The Endocannabinoid System.
Endocannabinoid. Say it in your head. Can you say it as one word? It may take a try or two.
It reminds me of trying to say ambulance or meringue when I was little. The words are complex and hard to say, but really, when you get down to the nitty gritty, the thing itself is quite simple.
ES, Endocannabinoid System. It is how the body stays healthy. And is the most important physiologic system involved in establishing and maintaining human health. It promotes homeostasis affecting everything from sleep, appetite, pain, inflammation, memory, mood, and even reproduction.
So, in basic terms, the ES helps modulate the regulation of homeostasis across all major body systems ensuring that all systems work in concert with one another. The Endocannabinoid System plays crucial roles in health and disease outside the brain as-well.
Ever since the first endocannabinoid receptor was identified in the late 1980s. The field has been overwhelmingly focused on the central nervous system. The main endocannabinoid receptor, CB1, was first discovered in a rat brain and is now known to be among the most abundant G protein–coupled receptors in neurons.
It is evident that the endocannabinoid system—a family of endogenous ligands, receptors, and enzymes—isn’t exclusive to the brain. It is present everywhere in the body that scientists have looked: the heart, liver, pancreas, skin, reproductive tract, you name it. And disrupted endocannabinoid signaling has been associated with many disorders, including diabetes, hypertension, infertility, liver disease, and more. There is so much that’s still unknown about this system. It looks to be regulating every physiological system in the body.
There are several different types of cannabinoids that the endocannabinoid system can act on.
Endocannabinoids – These are natural cannabinoids that your body produces on its own.
Phytocannabinoids – Phytocannabinoids are produced by the cannabis plant. This includes things like THC (tetrahydrocannabinol), CBD (cannabidiol), CBN (cannabinol), etc.
Synthetic cannabinoids – These are laboratory produced cannabinoids such as those found in your pharmaceutical products like nabilone or sativex.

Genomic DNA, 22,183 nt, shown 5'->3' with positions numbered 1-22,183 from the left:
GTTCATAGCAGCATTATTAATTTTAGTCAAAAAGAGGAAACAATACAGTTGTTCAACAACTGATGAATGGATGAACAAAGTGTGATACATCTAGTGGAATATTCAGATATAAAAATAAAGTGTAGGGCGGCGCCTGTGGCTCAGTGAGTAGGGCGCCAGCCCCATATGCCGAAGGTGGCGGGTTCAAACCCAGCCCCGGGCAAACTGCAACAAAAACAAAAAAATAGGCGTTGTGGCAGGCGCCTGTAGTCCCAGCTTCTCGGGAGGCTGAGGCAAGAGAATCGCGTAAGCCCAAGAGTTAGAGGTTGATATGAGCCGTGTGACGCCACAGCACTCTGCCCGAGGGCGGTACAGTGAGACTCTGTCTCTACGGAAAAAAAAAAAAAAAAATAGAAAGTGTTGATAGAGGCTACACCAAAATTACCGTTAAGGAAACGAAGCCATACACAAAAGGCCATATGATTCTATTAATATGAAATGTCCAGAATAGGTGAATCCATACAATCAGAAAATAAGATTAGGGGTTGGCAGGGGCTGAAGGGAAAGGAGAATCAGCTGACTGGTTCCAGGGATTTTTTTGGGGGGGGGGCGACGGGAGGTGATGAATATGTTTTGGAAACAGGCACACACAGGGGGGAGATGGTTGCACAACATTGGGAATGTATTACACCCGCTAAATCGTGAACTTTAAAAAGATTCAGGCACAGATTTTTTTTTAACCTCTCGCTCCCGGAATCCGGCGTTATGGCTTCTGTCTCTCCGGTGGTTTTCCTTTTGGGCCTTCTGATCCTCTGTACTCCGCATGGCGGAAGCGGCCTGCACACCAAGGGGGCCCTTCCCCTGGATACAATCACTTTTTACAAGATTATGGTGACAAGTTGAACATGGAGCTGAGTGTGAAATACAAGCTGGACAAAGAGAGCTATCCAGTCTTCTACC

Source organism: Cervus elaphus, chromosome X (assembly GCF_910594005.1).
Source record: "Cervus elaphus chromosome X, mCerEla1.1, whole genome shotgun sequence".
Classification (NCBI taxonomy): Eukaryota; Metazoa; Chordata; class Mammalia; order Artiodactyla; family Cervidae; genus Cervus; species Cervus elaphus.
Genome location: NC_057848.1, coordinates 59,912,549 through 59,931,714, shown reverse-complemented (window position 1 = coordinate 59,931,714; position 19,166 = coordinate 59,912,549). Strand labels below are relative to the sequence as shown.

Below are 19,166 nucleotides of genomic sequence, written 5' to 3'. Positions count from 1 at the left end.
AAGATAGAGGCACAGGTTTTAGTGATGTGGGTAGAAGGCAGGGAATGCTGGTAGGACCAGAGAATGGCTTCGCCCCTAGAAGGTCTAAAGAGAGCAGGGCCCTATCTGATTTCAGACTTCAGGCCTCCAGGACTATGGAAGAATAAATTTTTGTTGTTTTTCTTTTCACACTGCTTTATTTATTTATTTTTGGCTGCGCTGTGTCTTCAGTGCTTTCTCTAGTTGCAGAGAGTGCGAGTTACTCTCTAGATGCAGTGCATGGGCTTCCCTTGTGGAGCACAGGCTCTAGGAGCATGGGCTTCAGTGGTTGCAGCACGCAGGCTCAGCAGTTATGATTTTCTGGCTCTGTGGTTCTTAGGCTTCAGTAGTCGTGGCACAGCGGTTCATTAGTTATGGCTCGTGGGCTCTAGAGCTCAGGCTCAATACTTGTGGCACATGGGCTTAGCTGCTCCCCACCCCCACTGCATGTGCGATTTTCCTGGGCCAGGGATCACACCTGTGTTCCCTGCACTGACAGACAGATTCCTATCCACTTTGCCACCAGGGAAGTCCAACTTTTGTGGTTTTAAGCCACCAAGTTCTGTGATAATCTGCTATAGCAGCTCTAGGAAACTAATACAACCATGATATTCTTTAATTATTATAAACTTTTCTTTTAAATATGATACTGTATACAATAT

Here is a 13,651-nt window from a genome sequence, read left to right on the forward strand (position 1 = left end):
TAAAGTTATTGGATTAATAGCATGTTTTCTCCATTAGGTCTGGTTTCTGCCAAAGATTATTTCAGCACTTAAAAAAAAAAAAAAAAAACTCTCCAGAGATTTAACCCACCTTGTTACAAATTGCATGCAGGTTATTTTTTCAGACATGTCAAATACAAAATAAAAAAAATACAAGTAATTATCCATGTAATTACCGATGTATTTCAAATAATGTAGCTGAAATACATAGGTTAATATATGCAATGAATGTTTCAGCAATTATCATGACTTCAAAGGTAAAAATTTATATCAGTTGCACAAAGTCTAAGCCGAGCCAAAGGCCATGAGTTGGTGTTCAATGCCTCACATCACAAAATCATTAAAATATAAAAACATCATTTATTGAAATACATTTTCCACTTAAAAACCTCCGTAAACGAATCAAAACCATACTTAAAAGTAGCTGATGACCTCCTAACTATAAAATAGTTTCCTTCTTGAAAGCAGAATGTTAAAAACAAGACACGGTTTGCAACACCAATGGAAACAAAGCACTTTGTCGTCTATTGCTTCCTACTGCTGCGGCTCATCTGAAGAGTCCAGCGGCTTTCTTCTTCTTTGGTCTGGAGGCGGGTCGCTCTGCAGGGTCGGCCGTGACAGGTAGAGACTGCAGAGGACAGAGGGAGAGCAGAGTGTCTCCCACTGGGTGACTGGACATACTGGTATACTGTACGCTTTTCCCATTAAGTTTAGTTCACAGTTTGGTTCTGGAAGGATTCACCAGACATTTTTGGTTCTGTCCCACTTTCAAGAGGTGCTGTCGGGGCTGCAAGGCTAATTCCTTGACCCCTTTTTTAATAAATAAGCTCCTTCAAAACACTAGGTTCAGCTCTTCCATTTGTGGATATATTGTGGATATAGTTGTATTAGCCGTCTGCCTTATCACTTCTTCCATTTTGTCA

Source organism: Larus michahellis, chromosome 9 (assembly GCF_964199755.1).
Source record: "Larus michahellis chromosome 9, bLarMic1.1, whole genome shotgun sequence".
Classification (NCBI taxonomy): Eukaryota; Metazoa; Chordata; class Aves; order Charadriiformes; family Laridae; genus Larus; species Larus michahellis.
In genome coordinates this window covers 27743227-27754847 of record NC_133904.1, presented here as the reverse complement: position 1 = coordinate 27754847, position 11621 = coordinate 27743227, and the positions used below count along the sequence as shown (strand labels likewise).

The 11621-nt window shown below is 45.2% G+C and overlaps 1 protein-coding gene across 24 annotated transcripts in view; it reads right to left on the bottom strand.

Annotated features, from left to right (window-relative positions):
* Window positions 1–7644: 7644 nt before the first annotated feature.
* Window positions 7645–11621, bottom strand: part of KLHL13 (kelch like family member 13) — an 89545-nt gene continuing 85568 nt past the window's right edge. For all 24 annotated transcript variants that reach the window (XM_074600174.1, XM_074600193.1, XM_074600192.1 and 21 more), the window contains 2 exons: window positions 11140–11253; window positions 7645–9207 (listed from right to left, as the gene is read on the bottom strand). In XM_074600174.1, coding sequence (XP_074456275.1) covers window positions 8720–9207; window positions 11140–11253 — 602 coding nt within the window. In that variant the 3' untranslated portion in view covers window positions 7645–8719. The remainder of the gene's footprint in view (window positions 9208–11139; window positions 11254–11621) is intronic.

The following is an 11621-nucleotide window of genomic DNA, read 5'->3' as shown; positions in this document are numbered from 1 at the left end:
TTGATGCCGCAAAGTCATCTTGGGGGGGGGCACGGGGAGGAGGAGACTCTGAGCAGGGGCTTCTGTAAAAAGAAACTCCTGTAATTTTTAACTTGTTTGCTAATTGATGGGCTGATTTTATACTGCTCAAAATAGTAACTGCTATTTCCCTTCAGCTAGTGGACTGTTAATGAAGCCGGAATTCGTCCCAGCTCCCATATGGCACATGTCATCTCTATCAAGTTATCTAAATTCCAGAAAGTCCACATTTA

A prescription for a cannabinoid product can sometimes help you make up a deficiency within your endocannabinoid system. If your body is not producing enough endocannabinoids then we can sometimes supplement the deficiency with those cannabinoids found in plants or created synthetically. Both endogenous (created within) and exogenous (external) cannabinoids bind with receptors in the endocannabinoid system. There are two primary types of receptors in the endocannabinoid system known as the CB1 and CB2 receptors.
CB1 receptors are typically found in the brain and throughout the nervous system. Cannabinoids that target these receptors can have an effect on motor learning, coordination, pain modulation and metabolism.
CB2 receptors are primarily found in the immune system and thus are thought to act in a primarily protective role.
Five facts about The Endocannabinoid System.
1. All animals have an endocannabinoid system (ECS).
The most primitive animal found to express cannabinoid receptors is the sea-squirts, an animal which evolved over 600 million years ago.
2. The endocannabinoid system (ES) plays a role in many diseases.
The ECS helps bring balance to the body. As a result, it is no surprise that scientists have observed changes in ECS activity in a number of diseases. Everything from neurodegenerative disorders to rheumatoid arthritis and cancer have shown changes in endocannabinoid levels and greater receptor expression. This suggests that the ES may be an effective target for restoring balance in the body and promoting good health.
3. The endocannabinoid system (ES) explains why natural cannabinoids in hemp and other plants have therapeutic effects.
Before cannabis prohibition, hemp and marijuana had been used for thousands of years to treat a number of ailments. Including epilepsy, headaches, arthritis, pain, depression, and nausea. Traditional healers may not have known why the plant was effective but their experience demonstrated its effectiveness and provided the basis for later scientific inquiry. The discovery of the ES revealed a biological basis for the therapeutic effects of plant cannabinoids and has sparked renewed interest in cannabis as medicine.
Research has shown that small doses of natural cannabinoids from hemp and other plants help support the ES and enhance it’s signaling. This suggests that small, regular doses of naturally occurring cannabinoids from hemp and other plants, might act as a tonic to our most central physiologic healing system.
4. Exercise and diet can also boost the endocannabinoid system (ES).
Scientists have found that prolonged aerobic exercise increases levels of anandamide, the “feel good” endocannabinoid. Diet is also a useful target. Increasing your intake of the essential fatty acid, omega 3, found in oily fish or healthy seeds like flax or hemp, can therefore help support endocannabinoid brain signaling.
5. Doctors know very little about the endocannabinoid system (ES).
Talking with your doctor about the ES can be frustrating since the majority of doctors are not trained on it. This is beginning to change but for now it is helpful to go armed with good information about the ES, especially when speaking with your doctor.